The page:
But Theresa Williams, the program manager for the Crisis Intervention Team at Missoula County, said that Medicaid funding alone won't be able to fully fund the Mobile Support Team, forcing them to explore other funding opportunities. Among them, she said, the program is exploring its ability to get reimbursed for non-Medicaid clients, which will require “a lot of data.”

Williams said the Crisis Diversion Grant could also help.

“But even once it happens, it's part of one of the reasons the Missoula Fire Department is asking for a levy as well,” she said. “They're going to need some additional funding to support things like the Mobile Support Team.”

Petroff added that the program is also exploring other options, like working with insurance companies.

“We're looking at a lot of other ways of doing this beyond normal stuff,” he said. “There's been a lot of good. We're learning a lot about money stuff. The team is working hard and the amount of calls they're going on is significant.”

Funding and data

While funding remains a hurdle, program leaders don't see it as insurmountable. And as the program continues to evolve, they're also looking to streamline operations, including how calls are received and dispatched.

Theresa Williams, operations manager of the Crisis Intervention Team.
Theresa Williams, operations manager of the Crisis Intervention Team.

Williams said that could eventually lead to an integration of the 911 and 988 call centers - the latter being the suicide and crisis lifeline. In the coming years, they'd like to see the two dispatch numbers co-locate, or at least have a mental health clinician embedded with 911. The entire program was launched in part to reduce a patient's interaction with law enforcement, and sending the Mobile Support Team out through 988 rather than 911 could help further that goal.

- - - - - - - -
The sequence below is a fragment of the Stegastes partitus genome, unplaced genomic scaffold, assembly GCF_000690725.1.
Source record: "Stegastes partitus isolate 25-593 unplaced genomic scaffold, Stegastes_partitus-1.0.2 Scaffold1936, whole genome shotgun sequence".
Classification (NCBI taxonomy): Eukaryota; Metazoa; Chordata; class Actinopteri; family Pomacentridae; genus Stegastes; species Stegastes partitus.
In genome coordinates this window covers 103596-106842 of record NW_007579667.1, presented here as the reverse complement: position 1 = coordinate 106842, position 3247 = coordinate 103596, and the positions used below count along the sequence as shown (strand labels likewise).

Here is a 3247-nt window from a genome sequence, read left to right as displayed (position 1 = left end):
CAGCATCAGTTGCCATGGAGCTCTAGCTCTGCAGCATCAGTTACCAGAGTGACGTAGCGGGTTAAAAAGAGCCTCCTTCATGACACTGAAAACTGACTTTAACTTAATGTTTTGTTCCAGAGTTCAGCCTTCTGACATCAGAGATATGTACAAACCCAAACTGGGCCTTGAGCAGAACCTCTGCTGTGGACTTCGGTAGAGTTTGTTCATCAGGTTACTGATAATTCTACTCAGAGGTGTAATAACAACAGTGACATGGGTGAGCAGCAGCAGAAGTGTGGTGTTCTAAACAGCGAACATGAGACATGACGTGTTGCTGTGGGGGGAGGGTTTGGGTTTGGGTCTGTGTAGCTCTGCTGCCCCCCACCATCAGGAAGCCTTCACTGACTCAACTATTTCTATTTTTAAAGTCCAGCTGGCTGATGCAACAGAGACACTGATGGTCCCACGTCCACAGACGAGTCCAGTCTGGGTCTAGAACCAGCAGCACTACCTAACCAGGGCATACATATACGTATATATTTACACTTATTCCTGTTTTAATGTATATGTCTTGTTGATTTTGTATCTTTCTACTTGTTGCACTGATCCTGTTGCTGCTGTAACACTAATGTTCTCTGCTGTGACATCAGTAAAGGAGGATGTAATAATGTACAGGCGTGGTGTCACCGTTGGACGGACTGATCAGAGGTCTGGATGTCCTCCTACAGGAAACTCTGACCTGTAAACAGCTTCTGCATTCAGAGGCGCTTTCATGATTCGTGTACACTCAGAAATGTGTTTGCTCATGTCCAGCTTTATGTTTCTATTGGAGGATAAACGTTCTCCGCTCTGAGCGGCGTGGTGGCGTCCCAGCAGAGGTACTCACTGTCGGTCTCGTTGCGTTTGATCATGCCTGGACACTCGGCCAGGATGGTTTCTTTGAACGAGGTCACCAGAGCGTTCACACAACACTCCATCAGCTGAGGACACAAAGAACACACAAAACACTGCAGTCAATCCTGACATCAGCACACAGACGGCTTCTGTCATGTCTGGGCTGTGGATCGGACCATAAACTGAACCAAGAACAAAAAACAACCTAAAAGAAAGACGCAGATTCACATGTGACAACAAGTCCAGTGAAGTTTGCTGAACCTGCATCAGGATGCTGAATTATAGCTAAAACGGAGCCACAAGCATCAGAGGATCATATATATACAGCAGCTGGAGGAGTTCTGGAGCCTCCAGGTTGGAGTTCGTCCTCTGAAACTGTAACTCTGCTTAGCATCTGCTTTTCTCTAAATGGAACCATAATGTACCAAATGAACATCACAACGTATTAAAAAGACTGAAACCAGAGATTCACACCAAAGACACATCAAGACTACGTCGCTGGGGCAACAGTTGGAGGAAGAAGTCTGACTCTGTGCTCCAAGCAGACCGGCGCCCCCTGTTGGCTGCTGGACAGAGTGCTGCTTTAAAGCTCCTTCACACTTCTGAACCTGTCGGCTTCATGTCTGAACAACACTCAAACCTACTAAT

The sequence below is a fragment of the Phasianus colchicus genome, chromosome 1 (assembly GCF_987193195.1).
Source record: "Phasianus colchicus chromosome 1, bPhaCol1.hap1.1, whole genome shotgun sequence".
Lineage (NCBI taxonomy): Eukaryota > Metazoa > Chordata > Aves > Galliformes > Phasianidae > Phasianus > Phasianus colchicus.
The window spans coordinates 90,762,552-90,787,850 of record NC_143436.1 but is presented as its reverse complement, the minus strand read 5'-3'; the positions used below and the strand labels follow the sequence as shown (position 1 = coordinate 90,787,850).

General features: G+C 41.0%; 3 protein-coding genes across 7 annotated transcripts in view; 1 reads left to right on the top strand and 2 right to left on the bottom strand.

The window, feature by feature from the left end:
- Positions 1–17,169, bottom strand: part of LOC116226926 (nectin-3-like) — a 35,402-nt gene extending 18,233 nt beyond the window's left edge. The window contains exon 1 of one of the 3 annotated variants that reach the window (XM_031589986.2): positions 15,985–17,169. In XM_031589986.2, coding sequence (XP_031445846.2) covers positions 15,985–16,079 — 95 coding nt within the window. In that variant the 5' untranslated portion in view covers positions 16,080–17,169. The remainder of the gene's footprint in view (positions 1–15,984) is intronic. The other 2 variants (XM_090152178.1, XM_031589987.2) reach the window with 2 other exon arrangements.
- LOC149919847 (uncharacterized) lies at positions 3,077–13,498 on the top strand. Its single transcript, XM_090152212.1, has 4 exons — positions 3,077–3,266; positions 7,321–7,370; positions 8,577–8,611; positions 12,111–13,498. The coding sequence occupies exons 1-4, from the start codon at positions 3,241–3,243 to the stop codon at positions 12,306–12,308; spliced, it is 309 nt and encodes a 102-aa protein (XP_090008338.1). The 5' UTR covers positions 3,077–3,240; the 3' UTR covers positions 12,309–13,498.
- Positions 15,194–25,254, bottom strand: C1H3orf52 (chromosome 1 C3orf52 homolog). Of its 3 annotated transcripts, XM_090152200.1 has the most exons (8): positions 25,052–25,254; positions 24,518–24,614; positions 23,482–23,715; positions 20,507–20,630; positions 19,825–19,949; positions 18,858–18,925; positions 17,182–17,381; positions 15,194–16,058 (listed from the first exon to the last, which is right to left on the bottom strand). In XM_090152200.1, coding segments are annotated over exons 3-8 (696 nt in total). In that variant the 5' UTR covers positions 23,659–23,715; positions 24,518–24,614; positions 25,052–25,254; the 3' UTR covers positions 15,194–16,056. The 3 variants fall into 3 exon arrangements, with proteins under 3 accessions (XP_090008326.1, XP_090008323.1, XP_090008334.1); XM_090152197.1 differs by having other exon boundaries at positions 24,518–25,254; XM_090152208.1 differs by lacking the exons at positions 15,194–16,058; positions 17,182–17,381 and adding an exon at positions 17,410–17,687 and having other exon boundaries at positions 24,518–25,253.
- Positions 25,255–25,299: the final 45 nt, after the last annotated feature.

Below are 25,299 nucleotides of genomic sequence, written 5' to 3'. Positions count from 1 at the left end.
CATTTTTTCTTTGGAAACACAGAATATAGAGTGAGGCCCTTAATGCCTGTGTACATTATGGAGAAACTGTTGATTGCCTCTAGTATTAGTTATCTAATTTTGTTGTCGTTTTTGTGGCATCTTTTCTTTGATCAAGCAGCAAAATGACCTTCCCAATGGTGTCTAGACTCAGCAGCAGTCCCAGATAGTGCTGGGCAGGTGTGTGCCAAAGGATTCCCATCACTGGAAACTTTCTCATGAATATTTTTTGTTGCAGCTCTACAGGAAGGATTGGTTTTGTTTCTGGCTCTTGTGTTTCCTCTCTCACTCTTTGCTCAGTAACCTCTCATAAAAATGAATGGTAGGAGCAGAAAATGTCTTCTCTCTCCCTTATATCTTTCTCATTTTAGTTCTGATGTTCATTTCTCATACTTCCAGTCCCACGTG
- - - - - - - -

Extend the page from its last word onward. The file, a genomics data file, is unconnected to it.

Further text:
“We're working to build that trust between 911 and 988 and the Mobile Support Team so eventually, 988 can dispatch the Mobile Support Team,” said Williams. “Right now, 911 – and rightfully so – is nervous to send those calls to 988 until they have that trust. We're doing a lot cross training right now.”

As the Mobile Support Team looks to its future, the Crisis Intervention Team also continues its evolution. The newer efforts include tracking data across a number of areas, including the number of “deflections.”

Mary Parish, the research and evaluation specialist for the Crisis Intervention Team, said the program's first responders meet every-other week with a number of providers, including Blue Heron Place, Riverwalk, the Poverello and Dakota Place, to discuss recent successes and what could be improved.

The team also meets every other month with both Missoula hospitals and with the Missoula County Detention Center on a quarterly basis. As part of it all, deflection has become a powerful tool for a patient's after-crisis-care.

“It helps with continuity of care, and it also helps with form care in the clinical setting for that individual who was in crisis by giving the clinician the most comprehensive information about what was observed in the field that then might inform their care,” said Parish. “We know anecdotally that behavior can change once you're taken into a particular space. This helps ensure that the clinician has all the details from the field that are relevant to inform the next clinical steps.”